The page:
Is it any wonder that a writer who disbelieves the divinity of Christ, who thinks he knows better than the 80 percent of us who identify ourselves as Christ followers, would sneer at footballers who publicly profess their Christ followers?

In his cover story, Oppenheimer mocks what he says has become customary for many NFL players: They point to heaven, pray on their knees and thank Jesus in post-game interviews.

The SI writer’s sarcastic prediction for today’s Super Bowl: Ray Lewis will wear his customary black T-shirt under his uniform that says PSALMS 91 and 49ers quarterback Colin Kaepernick, if successful on a big play, will kiss either his tattoo of the words GOD TO GLORY or the one that reads FAITH.

Well, as a Christ follower who is also a football fan, I see absolutely nothing wrong with NFL players honoring God, giving glory to their Lord and Savior.

In fact, I root for those who are not ashamed to publicly profess their Christian faith – be it Lewis or Kaepernick, one of which will win the Super Bowl, or such past Super Bowl MVPs as Aaron Rodgers, Drew Brees and Kurt Warner.

As to whether God cares whether the Ravens or 49ers win today’s Super Bowl, I think not.

But I do believe He delights in athletes who make full use of the talent with which He has blessed them; who pursue their craft as unto the Lord and not to men; who glorify Him when they  achieve success; and who evince His peace, which surpasses all understanding, even when they fall short of victory.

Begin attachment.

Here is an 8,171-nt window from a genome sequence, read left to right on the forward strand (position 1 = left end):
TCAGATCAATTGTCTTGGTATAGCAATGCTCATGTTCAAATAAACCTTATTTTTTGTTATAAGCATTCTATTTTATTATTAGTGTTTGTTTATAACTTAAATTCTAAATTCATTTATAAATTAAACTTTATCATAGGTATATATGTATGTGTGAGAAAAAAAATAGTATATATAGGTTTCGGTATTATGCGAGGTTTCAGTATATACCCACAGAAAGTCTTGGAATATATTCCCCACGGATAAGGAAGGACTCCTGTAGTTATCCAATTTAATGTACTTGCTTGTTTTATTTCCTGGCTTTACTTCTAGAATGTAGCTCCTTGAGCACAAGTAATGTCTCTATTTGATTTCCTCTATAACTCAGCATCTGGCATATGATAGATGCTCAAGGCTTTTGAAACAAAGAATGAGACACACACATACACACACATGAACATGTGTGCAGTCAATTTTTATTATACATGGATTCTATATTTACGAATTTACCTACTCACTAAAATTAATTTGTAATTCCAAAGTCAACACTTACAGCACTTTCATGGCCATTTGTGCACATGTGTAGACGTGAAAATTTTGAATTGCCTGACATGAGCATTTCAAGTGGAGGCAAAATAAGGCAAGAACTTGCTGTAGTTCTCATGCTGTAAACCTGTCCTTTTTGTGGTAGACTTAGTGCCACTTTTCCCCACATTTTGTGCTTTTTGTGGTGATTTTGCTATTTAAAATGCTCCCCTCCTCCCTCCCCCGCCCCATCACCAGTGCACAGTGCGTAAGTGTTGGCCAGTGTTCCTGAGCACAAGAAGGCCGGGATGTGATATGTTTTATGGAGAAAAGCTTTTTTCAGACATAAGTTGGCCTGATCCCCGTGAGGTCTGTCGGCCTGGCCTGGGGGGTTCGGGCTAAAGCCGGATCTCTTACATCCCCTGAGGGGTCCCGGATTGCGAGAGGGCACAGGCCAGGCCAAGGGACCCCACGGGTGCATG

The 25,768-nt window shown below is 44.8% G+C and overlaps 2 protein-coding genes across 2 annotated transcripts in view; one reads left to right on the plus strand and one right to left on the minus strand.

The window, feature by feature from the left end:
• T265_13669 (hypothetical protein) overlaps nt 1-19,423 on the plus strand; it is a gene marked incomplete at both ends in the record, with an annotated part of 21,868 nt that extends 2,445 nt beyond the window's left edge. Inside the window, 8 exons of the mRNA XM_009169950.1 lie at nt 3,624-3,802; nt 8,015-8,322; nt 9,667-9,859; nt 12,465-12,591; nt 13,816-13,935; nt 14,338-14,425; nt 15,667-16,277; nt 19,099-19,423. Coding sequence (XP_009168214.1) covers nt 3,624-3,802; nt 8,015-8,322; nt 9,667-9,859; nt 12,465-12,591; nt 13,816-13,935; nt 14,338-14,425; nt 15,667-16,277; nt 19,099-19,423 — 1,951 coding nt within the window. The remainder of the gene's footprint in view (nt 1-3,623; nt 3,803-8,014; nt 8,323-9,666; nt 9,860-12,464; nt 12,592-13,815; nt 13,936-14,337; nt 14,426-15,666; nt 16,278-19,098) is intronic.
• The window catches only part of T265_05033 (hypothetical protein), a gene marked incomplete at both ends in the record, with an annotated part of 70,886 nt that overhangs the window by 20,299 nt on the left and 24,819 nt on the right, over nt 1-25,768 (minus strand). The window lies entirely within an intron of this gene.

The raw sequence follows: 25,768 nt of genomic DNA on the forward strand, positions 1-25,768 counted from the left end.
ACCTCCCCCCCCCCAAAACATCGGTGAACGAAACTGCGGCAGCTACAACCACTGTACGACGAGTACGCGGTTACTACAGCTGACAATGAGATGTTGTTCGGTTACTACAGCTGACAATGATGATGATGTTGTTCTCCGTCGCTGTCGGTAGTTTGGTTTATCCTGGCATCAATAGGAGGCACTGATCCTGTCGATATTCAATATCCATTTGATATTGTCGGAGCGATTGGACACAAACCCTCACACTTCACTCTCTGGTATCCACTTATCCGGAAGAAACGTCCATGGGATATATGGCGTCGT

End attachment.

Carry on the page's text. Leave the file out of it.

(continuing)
Broncos Make Tebow Haters Happy


Tom Brady got his actress girlfriend pregnant out of wedlock, then promptly dumped her for a new model girlfriend – whom the New England Patriots quarterback married instead of the mother of his child.

Ben Roethlisberger was accused of sexually assault by a 20-year-old college student who said the Pittsburgh Steelers QB followed her into the ladies room of a Georgia night club and had his way with her. That followed a previous accusation that “Big Ben” sexually assualted a 31-year-old casino host at a Lake Tahoe hotel.

As reprehensible the behavior of both Brady and Roethlisberger, neither pro footballer experienced the kind of hateration directed at Tim Tebow because the second-year Denver Broncos QB dared to publicly profess his Christian faith.

Well, now the Tebow haters have something to slap high fives about. The Broncos have decided to replace their gritty young quarterback with former Indiana Colts signal caller Peyton Manning.

Never mind that Tebow took the Broncos from worst to first in the AFC West this past season, orchestrating six improbable late-game comeback victories in the process. Never mind that No. 15 – who had the second-best selling NFL jersey last year – led Denver to the second round of the playoffs, after besting Roethlisberger’s Steelers in the opening round.

Broncos management said it just couldn’t pass up an opportunity to acquire free agent Manning, who had a Hall of Fame career with the Colts, but who is attempting to come back from a neck injury that required four surgeries, and which kept him sidelined all of last season.

Of course, it’s the Broncos prerogative to sign or deal players as management sees fit. But the duplicity with which the club has dealt with Tebow leaves a lasting stain upon the franchise.

Back in November, Broncos owner Pat Bowlen said of Tebow, “I believe he’ll be a great one.

In January, Broncos Executive Vice President John Elway said, “I think Tim has earned the right to be the starting quarterback going into training camp.”

And, just last month, Broncos Head Coach John Fox said of Tebow, “He is going to be a great quarterback in this league.”

I’m sure Bowlen, Elway and Fox will maintain that they meant what they said (when they said it). But the actions of the NFL club reveal what truly was in the hearts of the three men.

So there will be no Tebowing in Denver next football season. If Broncos management reaps what it has sown, the team will return to worst from first in its division.